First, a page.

In our prior work we also reported compromised BBB in middle to old-aged eNOS-deficient mice based on FITC-dextran (150 kDa) angiography as well as quantitative mouse IgG extravasation . We speculated that BBB integrity and function may be compromised at a much younger age in eNOS-deficient mice owning to the indispensable role of EDNO signaling in endothelial vascular permeability via modulating VEGF signaling. To detect early BBB leakage, we systematically tested various molecular tracers reportedly used for this purpose including FITC-dextran species at different molecular weights and Evans blue dye. Surprisingly, when we used FITC-dextran of a lower molecular weight range (3–30 kDa) as a tracer, fluorescence was not detected in the brain, presumably due to rapid systemic clearance. In the end, we concluded that Evans blue dye is an optimal fluorescent tracer for the degrees of leakage in the eNOS model.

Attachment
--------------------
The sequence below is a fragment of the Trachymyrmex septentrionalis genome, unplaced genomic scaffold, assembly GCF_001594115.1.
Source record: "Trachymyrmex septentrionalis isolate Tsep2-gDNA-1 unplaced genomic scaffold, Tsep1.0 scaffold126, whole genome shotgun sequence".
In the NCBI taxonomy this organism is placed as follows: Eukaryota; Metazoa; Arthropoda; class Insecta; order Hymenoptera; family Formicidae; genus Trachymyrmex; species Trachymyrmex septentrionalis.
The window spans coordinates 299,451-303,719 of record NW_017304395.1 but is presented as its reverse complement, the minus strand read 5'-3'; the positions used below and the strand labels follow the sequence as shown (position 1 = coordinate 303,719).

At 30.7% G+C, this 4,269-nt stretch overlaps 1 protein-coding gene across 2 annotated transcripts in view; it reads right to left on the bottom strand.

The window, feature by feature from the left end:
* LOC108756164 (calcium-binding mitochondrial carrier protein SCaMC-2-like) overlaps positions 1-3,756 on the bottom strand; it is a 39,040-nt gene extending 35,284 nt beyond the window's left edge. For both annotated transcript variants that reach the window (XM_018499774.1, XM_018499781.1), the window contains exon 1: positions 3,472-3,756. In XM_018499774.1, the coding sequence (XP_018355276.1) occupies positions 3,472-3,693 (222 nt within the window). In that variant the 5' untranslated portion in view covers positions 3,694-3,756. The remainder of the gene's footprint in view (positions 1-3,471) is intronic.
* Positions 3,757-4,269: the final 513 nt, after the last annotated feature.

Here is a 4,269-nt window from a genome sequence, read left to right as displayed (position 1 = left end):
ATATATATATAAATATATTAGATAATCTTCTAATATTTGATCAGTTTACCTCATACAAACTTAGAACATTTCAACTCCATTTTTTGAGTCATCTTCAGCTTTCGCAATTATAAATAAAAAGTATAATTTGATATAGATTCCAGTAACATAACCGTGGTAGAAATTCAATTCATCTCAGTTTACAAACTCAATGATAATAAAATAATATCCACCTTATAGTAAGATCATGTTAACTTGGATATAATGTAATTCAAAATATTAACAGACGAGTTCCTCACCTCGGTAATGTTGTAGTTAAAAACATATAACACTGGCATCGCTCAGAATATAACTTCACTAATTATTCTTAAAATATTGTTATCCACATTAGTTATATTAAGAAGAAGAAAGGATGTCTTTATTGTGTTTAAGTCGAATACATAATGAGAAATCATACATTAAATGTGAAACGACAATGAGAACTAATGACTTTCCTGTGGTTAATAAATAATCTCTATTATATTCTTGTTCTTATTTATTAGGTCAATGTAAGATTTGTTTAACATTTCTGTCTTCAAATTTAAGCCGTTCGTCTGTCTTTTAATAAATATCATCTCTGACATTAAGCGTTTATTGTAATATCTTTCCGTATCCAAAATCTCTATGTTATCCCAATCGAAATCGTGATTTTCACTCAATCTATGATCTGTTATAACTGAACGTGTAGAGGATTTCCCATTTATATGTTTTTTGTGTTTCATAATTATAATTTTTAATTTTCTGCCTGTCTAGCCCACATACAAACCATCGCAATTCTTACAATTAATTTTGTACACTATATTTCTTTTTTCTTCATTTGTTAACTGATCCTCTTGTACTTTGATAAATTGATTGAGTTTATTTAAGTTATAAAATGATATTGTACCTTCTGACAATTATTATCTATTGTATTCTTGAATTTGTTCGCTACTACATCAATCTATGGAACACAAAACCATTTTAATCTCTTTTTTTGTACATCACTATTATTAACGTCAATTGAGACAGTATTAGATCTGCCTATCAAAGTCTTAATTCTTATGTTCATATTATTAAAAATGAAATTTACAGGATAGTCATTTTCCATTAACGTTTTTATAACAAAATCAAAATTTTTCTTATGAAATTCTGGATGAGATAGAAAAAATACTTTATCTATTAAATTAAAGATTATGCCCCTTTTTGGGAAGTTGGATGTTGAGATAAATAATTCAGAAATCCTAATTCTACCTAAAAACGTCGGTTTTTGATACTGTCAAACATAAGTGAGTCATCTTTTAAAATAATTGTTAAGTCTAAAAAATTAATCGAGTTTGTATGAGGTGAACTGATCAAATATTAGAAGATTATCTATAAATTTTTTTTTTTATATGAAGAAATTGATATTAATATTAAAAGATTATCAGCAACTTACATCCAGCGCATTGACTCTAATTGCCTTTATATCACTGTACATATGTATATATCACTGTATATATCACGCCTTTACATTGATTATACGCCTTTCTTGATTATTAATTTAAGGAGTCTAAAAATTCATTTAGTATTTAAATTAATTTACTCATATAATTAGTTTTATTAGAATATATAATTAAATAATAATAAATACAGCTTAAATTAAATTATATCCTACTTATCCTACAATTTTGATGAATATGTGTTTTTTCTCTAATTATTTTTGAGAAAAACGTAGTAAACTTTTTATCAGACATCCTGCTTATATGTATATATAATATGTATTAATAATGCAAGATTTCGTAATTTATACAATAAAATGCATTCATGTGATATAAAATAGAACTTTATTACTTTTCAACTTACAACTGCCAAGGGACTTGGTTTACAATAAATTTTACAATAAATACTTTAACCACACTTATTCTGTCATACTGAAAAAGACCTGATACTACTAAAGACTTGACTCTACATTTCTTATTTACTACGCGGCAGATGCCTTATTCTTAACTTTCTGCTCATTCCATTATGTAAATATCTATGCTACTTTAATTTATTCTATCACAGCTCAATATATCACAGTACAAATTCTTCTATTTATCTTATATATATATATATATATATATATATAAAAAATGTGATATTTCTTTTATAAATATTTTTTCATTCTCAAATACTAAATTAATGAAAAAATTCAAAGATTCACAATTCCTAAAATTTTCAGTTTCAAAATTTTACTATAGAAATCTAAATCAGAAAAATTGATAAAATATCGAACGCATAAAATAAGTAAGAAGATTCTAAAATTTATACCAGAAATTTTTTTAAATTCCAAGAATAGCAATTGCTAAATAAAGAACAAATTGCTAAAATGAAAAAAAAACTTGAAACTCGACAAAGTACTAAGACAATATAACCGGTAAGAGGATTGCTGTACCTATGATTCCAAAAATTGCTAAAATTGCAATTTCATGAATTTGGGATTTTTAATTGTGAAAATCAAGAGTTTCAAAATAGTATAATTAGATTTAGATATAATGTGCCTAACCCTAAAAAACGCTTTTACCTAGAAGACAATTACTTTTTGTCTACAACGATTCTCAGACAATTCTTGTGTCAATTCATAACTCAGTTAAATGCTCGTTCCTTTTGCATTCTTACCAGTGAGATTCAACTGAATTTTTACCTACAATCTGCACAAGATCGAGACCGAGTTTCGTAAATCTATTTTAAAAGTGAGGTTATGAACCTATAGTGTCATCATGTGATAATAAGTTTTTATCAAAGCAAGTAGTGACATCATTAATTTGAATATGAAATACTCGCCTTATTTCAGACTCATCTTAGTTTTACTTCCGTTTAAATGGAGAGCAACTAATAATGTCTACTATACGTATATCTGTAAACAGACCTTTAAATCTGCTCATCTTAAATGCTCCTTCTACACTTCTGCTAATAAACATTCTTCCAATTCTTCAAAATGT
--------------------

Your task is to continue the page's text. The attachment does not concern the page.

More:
Evans blue (980 Da) is an azo dye with a very high affinity for serum albumin (67 kDa). Because serum albumin cannot cross the BBB and virtually all Evans blue is bound to albumin, albumin-bound Evans blue enters the parenchymal tissue in CNS when the BBB has been compromised. Since Evans blue fluoresces with excitation peaks at 470 and 540 nm and an emission peak at 680 nm, it can be detected in brain sections under a fluorescent microscope using a Rhodamine filter. After injecting Evans blue dye to mouse tail vein, the brains were removed shortly and post-fixed and processed to serial 100 mm coronal sections for angiographic examination. By this method, we detected massive BBB leakage in eNOS−/− mice beginning at a very young age (6–8 week-old). As shown in Fig. 5B, eNOS-deficient brain at 3 months of age displayed numerous diffusive spots indicating BBB leakages spanning from frontal to parietal cortical regions compared to no leakage found in littermate control mice. The gradually decreased leakage spots in the five representative angiographs spanning Bregma + 2.0 mm to -1.82 mm indicates that leakages start predominantly from an anterior to posterior direction. Indeed, we detected more severe leakage expanded to deeper and posterior areas in older eNOS-deficient mice. Strikingly, like FITC-non-perfusion lesions, there was no leakage detected in wild-type eNOS mice even at 24 months of age using this methodology (Table 1). Interestingly, we examined mouse brain sections after co-injection of FITC-dextran (2000 kDa) and Evans blue dye and found largely non- overlapping fluorescent signals in eNOS−/− brain at a young age (data not shown), suggesting that these two early pathological events of non-perfusion and BBB leakage are independent of each other, both resulting from the impaired EDNO signaling.